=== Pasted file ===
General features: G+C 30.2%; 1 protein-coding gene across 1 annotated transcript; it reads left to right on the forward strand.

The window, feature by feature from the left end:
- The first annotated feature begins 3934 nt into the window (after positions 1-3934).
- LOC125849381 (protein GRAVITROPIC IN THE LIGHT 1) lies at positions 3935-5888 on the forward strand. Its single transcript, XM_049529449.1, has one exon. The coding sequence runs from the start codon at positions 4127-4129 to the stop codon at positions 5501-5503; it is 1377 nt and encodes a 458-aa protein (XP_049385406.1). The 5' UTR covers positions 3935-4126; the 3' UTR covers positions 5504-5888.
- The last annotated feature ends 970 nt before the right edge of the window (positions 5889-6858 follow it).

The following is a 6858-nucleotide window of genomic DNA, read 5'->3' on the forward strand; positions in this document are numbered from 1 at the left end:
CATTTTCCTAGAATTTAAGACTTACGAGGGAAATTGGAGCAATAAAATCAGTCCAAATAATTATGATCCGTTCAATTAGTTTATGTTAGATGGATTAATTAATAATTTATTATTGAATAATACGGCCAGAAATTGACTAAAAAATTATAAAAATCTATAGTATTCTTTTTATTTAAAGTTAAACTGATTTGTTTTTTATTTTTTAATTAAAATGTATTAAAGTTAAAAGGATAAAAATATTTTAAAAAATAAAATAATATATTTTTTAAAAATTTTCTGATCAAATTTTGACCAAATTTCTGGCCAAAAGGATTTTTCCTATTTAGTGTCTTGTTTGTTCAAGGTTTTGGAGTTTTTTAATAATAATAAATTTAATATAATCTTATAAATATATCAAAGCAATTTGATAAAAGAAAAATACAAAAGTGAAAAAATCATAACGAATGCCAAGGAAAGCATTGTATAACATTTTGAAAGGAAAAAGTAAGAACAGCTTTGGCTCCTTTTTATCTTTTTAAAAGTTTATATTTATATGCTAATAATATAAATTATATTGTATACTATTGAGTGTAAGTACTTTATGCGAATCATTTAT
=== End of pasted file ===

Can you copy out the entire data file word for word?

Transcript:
General features: G+C 30.2%; 1 protein-coding gene across 1 annotated transcript; it reads left to right on the forward strand.

The window, feature by feature from the left end:
- The first annotated feature begins 3934 nt into the window (after positions 1-3934).
- LOC125849381 (protein GRAVITROPIC IN THE LIGHT 1) lies at positions 3935-5888 on the forward strand. Its single transcript, XM_049529449.1, has one exon. The coding sequence runs from the start codon at positions 4127-4129 to the stop codon at positions 5501-5503; it is 1377 nt and encodes a 458-aa protein (XP_049385406.1). The 5' UTR covers positions 3935-4126; the 3' UTR covers positions 5504-5888.
- The last annotated feature ends 970 nt before the right edge of the window (positions 5889-6858 follow it).

The following is a 6858-nucleotide window of genomic DNA, read 5'->3' on the forward strand; positions in this document are numbered from 1 at the left end:
CATTTTCCTAGAATTTAAGACTTACGAGGGAAATTGGAGCAATAAAATCAGTCCAAATAATTATGATCCGTTCAATTAGTTTATGTTAGATGGATTAATTAATAATTTATTATTGAATAATACGGCCAGAAATTGACTAAAAAATTATAAAAATCTATAGTATTCTTTTTATTTAAAGTTAAACTGATTTGTTTTTTATTTTTTAATTAAAATGTATTAAAGTTAAAAGGATAAAAATATTTTAAAAAATAAAATAATATATTTTTTAAAAATTTTCTGATCAAATTTTGACCAAATTTCTGGCCAAAAGGATTTTTCCTATTTAGTGTCTTGTTTGTTCAAGGTTTTGGAGTTTTTTAATAATAATAAATTTAATATAATCTTATAAATATATCAAAGCAATTTGATAAAAGAAAAATACAAAAGTGAAAAAATCATAACGAATGCCAAGGAAAGCATTGTATAACATTTTGAAAGGAAAAAGTAAGAACAGCTTTGGCTCCTTTTTATCTTTTTAAAAGTTTATATTTATATGCTAATAATATAAATTATATTGTATACTATTGAGTGTAAGTACTTTATGCGAATCATTTAT